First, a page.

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Arms control and risk reduction

Monday 12 – Friday 16 December 2022 | WP3141

Guests around the table at Wilton Parlk.
  1. Like all three pillars of the NPT, Russia’s war in Ukraine impacts the future of arms control and risk reduction measures. In February 2021, the United States and Russia officially extended New START for the maximum five years. Negotiations for a follow-on arms control treaty, however, subsequently stalled. On November 28, 2022, Russia postponed a meeting of the Bilateral Consultative Commission, the implementation mechanism of New START, set to meet in Cairo, Egypt the following day[1].  Although the U.S. Nuclear Posture Review states that the United States remains prepared to negotiate with Russia when it proves to be a willing partner, the recent collapse in relations is not encouraging. The demise of bilateral diplomatic relations between the United States and Russia raises concerns about the possibility of an intensified arms race and the future of bilateral arms control.
  2. At the same time, questions remain about China’s desire to engage in bilateral or multilateral risk reduction or arms control talks. Unchecked by existing arms control agreements, China’s nuclear arsenal is expanding in both quantitative and qualitative terms. To date, Chinese officials have argued China’s nuclear arsenal is significantly smaller than those of the United States and Russia, and therefore does not need to be restricted in arms control agreements. As China’s arsenal grows, dialogue between China and other NWS—primarily the United States—will be important for mitigating the ongoing arms race. The NPT remains an important forum for dialogue between NWS on future risk reduction and arms control measures.
  3. In addition to the NPT, the Comprehensive Test Ban Treaty (CTBT) remains an important forum for dialogue between NWS and NNWS. The CTBT opened for signatures in 1996 with the aim of stopping all nuclear weapons testing. A comprehensive monitoring system was established under the treaty for verification purposes. The monitoring and verification system remains operational and integral to the arms control a non-proliferation regimes; sensors were able to detect all six of North Korea’s previous nuclear tests as well as volcanic activity in the ocean in 2022. The data collected by the sensors located around the world are available to all states, all the time. Despite the benefits of the verification system, the CTBT has not yet entered into force. Consequently, while most participants lauded the Treaty’s value, one participant doubted the Treaty’s future, questioned whether the United States will ratify, and suggested that Russia and China had been able to continue testing without detection by the treaty’s verification system.
  4. In 2022 CTBT saw six additional ratifications, but entry into force remains a long-term goal. In its current form, the CTBT brings together NNWS and NWS but cannot be updated since it has not entered into force. As a result, a technical and economic gap may appear between states parties. Moreover, a few dangerous trends have emerged. First, there are fundamental differences in opinion about what is considered to be an acceptable threshold of yield for a nuclear test. Second, there is a looming fight over the data that the CTBTO captures and the data that it reports. Third, there is an evolving theory of change. The United States has long been considered the center of gravity for treaty ratification, but there are, of course, many other interlocutors, and some are beginning to acknowledge that bringing the United States to the table does not necessarily bring the rest. Finally, there is the possibility of a seventh North Korean nuclear test, in addition to their shift to an offensive increasingly sophisticated nuclear posture.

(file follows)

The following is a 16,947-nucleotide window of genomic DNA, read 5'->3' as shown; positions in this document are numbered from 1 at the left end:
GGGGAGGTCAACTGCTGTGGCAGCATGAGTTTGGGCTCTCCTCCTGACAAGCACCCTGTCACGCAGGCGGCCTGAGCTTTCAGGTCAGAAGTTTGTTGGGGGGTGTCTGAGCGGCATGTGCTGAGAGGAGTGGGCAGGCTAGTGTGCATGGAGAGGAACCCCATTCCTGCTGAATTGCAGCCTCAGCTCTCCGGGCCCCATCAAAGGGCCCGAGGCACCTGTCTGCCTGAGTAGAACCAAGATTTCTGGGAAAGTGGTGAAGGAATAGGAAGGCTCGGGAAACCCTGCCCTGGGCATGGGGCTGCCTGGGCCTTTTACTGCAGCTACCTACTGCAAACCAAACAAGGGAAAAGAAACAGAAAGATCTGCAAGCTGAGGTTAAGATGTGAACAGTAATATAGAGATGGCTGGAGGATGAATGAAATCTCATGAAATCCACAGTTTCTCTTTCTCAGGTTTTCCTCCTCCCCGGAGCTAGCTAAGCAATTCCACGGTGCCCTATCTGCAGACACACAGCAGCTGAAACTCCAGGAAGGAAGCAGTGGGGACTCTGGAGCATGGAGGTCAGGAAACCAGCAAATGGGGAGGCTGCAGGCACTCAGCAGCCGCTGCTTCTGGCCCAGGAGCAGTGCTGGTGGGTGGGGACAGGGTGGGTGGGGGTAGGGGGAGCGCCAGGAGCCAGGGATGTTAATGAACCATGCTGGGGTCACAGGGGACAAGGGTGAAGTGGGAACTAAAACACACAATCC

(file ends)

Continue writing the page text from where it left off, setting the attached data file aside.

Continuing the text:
5. As the international community faces the seeming collapse of U.S.-Russian arms control, the possibilities of a nuclear test by North Korea or the use of a nuclear weapon in Ukraine, and a rapidly expanding Chinese nuclear arsenal, dialogue through existing arms control and non-proliferation channels will become increasingly important. Substantive international engagement through fora such as the NPT RevCon and CTBTO will be crucial for addressing these pressing issues and managing growing tensions between nuclear-armed rivals. As tensions between the United States, Russia, and China continue to rise, it is particularly important that those three states maintain open dialogue through nuclear fora. States Parties, however, should coordinate existing risk reduction measures, not just create more initiatives to maximise benefits and reduce duplicative efforts.

[1] While not occurring until after the conference, it is important to note that on January 2023, the U.S. Department of State declared it could no longer certify Russia’s compliance in the treaty. Furthermore, on February 21, 2023, Vladimir Putin announced that Russia would suspend New START participation.


The role of the IAEA and peaceful uses


Conclusion and recommendations

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